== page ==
The Lot Six

Gwylo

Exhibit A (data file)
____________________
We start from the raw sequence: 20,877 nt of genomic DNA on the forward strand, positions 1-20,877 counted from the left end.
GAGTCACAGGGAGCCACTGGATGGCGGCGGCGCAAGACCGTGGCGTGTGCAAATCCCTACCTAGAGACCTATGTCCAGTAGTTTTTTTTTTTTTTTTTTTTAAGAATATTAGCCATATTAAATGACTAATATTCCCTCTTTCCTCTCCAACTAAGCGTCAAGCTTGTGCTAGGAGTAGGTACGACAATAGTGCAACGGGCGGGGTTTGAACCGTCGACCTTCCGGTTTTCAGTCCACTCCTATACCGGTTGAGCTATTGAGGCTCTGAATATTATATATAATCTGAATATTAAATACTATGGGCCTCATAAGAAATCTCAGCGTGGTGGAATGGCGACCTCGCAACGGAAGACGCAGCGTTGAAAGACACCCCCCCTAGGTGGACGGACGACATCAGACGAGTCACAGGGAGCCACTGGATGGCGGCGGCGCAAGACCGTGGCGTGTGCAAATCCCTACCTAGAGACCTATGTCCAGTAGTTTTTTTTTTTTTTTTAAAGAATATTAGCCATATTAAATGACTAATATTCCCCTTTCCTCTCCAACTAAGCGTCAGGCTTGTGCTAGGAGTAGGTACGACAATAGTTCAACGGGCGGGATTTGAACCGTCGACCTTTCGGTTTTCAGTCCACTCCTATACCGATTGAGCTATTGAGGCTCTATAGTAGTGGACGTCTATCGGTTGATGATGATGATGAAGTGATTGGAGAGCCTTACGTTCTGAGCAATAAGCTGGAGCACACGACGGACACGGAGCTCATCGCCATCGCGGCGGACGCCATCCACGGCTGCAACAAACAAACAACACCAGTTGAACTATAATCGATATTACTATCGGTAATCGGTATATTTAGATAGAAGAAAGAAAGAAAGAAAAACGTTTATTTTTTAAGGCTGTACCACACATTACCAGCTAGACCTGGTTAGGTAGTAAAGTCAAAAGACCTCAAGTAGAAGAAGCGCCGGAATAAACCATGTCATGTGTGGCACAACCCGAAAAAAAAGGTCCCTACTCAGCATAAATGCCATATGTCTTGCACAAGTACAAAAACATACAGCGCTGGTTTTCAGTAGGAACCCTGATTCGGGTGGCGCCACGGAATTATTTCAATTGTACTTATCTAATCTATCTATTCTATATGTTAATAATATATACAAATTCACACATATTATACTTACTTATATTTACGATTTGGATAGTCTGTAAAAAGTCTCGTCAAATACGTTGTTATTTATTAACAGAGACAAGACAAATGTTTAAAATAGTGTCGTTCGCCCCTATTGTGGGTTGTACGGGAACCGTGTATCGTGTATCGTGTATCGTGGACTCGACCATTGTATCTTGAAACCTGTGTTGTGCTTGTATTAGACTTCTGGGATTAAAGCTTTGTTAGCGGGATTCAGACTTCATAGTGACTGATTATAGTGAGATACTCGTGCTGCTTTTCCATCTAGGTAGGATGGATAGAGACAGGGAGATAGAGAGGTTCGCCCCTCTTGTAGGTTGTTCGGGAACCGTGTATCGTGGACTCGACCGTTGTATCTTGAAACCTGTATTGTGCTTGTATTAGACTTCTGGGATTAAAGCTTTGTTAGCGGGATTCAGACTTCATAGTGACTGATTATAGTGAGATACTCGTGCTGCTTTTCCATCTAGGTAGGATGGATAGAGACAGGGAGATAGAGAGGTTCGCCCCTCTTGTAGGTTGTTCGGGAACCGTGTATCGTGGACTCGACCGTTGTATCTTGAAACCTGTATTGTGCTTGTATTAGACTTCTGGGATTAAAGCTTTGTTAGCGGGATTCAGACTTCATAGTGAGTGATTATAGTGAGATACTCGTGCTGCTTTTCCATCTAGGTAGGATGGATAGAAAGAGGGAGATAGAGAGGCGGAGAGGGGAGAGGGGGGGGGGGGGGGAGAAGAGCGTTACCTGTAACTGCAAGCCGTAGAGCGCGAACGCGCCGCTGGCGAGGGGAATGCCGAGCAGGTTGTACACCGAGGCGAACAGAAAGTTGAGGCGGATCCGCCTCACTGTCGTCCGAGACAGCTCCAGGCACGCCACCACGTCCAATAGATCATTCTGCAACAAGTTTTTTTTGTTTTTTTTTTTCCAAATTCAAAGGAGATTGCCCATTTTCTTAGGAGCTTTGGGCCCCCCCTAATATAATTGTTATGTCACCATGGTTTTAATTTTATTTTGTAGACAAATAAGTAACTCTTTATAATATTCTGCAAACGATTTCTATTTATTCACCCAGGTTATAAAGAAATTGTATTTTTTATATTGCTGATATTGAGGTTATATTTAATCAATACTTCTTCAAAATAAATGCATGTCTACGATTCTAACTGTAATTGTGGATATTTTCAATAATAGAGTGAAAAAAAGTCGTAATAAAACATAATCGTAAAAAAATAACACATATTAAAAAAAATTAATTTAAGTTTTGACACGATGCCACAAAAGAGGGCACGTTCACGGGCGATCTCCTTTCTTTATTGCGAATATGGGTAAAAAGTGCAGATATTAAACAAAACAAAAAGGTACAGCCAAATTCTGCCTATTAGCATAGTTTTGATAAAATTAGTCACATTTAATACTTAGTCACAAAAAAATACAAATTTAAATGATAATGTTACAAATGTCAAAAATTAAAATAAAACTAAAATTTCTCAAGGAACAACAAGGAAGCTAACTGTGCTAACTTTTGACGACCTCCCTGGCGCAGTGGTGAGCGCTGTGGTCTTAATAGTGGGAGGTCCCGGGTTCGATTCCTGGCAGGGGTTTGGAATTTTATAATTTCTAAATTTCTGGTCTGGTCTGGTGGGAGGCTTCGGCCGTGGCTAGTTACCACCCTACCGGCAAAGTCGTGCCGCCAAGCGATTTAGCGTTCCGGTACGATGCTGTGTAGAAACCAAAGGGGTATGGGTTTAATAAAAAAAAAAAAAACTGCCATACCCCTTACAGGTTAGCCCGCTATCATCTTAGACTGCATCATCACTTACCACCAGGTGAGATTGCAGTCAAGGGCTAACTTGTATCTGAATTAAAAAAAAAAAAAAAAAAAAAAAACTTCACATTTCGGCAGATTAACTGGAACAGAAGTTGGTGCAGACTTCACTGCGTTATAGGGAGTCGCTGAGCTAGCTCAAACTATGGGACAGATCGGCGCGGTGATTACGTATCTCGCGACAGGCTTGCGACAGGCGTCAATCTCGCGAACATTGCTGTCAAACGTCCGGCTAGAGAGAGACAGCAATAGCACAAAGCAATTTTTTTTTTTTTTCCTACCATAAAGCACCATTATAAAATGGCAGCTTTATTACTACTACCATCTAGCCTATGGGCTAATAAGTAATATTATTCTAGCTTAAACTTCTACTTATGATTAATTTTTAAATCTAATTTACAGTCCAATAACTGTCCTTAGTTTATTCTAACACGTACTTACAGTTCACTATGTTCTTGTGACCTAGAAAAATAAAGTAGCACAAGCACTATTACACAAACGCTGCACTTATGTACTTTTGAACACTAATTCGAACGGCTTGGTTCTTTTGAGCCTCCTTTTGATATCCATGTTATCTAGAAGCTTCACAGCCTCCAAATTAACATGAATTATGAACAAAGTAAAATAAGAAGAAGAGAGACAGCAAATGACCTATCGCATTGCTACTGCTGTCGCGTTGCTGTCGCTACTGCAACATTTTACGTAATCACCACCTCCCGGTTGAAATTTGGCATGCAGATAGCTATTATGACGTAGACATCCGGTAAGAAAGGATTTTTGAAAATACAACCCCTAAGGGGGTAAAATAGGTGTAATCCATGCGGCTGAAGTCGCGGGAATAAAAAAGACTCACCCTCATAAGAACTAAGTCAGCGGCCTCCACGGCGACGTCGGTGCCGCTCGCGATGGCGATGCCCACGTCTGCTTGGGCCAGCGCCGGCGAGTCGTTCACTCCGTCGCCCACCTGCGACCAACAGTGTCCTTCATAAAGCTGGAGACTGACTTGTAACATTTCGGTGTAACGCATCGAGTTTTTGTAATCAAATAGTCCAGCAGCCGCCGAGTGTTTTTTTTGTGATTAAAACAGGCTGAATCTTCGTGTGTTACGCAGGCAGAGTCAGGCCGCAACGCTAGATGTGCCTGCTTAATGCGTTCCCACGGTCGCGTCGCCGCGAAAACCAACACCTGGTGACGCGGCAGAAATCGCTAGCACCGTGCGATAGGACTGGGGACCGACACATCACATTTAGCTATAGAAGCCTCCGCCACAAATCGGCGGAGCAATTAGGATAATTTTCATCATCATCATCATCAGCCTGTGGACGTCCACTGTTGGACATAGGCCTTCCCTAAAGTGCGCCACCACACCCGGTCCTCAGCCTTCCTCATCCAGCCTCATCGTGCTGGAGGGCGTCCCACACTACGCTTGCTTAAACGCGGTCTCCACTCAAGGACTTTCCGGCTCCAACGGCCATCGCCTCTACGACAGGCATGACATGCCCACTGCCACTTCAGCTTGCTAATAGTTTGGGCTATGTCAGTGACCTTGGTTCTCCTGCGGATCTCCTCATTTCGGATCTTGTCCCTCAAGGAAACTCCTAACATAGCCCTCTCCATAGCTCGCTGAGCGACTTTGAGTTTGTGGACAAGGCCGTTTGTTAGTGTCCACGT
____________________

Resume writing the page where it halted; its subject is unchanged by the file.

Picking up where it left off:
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Ten years might seem too little time to be talking about a scene revival, much less a city-focused one, but with Gwylo the Lot Six capture a lot of different strands of San Diego's brilliant early-'90s ferment. That may seem all the more odd given that the band is actually from Boston, but with Gwylo's nine songs, the quintet often captures the touches of such acts as Drive Like Jehu (fierce, screaming power) and Trumans Water (odd tempo changes, a healthy but not overbearing quirkiness). It's not all that's in the brew, to be sure, but for listeners who remember emo as meaning more than angst-ridden ninth-grade weeping about not being asked out for the prom, Gwylo will come as a welcome relief in a world of Dashboard Confessionals. More than a couple of songs have elements in them perfectly welcome for the black-sweater crowd, but something a little more involved is suggested in the way that "Styler/Stylee" punctuates its yearning verses with some righteously loud noise, or the way that the "Dazed and Confused"-reminiscent "The Tiny Tin" sounds honestly creeped out and haunted. As for sheer epic slam with outraged, nervous vocals straight up, "This Is Entertainment" will be manna from heaven for those who have worn through their copies -- even the CD versions -- of Yank Crime. In particular, "I'm Into It" just shudders with barely controllable energy, wound and wired so tight (yet with just enough hip-swinging abandon to really connect on all levels) that it only needs a minute and 20 seconds to make its point. Tweaks and twists in the overall presentation don't hurt; consider the hollow, music-box-gone-wrong waltz of "Coincidence Reprise" (complete with trumpet!) or the wonderful Ronettes-via-Jesus & Mary Chain-quoting bit of semi-surf/Spanish horns instrumental fun, "Last Flight of the Spruce Goose."